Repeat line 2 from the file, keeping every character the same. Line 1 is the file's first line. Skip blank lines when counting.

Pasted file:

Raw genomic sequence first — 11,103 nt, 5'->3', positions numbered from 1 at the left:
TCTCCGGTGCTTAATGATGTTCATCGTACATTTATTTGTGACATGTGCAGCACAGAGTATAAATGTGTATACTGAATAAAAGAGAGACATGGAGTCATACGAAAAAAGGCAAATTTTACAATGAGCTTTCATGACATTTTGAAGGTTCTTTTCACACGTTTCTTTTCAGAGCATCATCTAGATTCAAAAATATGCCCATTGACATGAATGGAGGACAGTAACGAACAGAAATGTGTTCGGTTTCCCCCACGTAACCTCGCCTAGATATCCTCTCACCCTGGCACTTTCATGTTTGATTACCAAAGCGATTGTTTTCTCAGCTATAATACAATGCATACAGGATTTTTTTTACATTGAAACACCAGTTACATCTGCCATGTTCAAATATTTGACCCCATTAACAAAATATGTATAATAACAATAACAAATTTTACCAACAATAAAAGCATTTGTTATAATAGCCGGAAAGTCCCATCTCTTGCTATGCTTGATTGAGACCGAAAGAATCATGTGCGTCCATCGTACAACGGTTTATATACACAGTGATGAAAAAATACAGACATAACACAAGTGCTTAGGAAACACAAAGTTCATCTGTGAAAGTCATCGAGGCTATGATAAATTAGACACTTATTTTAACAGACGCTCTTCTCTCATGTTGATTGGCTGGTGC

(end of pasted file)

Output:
TCTCCGGTGCTTAATGATGTTCATCGTACATTTATTTGTGACATGTGCAGCACAGAGTATAAATGTGTATACTGAATAAAAGAGAGACATGGAGTCATACGAAAAAAGGCAAATTTTACAATGAGCTTTCATGACATTTTGAAGGTTCTTTTCACACGTTTCTTTTCAGAGCATCATCTAGATTCAAAAATATGCCCATTGACATGAATGGAGGACAGTAACGAACAGAAATGTGTTCGGTTTCCCCCACGTAACCTCGCCTAGATATCCTCTCACCCTGGCACTTTCATGTTTGATTACCAAAGCGATTGTTTTCTCAGCTATAATACAATGCATACAGGATTTTTTTTACATTGAAACACCAGTTACATCTGCCATGTTCAAATATTTGACCCCATTAACAAAATATGTATAATAACAATAACAAATTTTACCAACAATAAAAGCATTTGTTATAATAGCCGGAAAGTCCCATCTCTTGCTATGCTTGATTGAGACCGAAAGAATCATGTGCGTCCATCGTACAACGGTTTATATACACAGTGATGAAAAAATACAGACATAACACAAGTGCTTAGGAAACACAAAGTTCATCTGTGAAAGTCATCGAGGCTATGATAAATTAGACACTTATTTTAACAGACGCTCTTCTCTCATGTTGATTGGCTGGTGC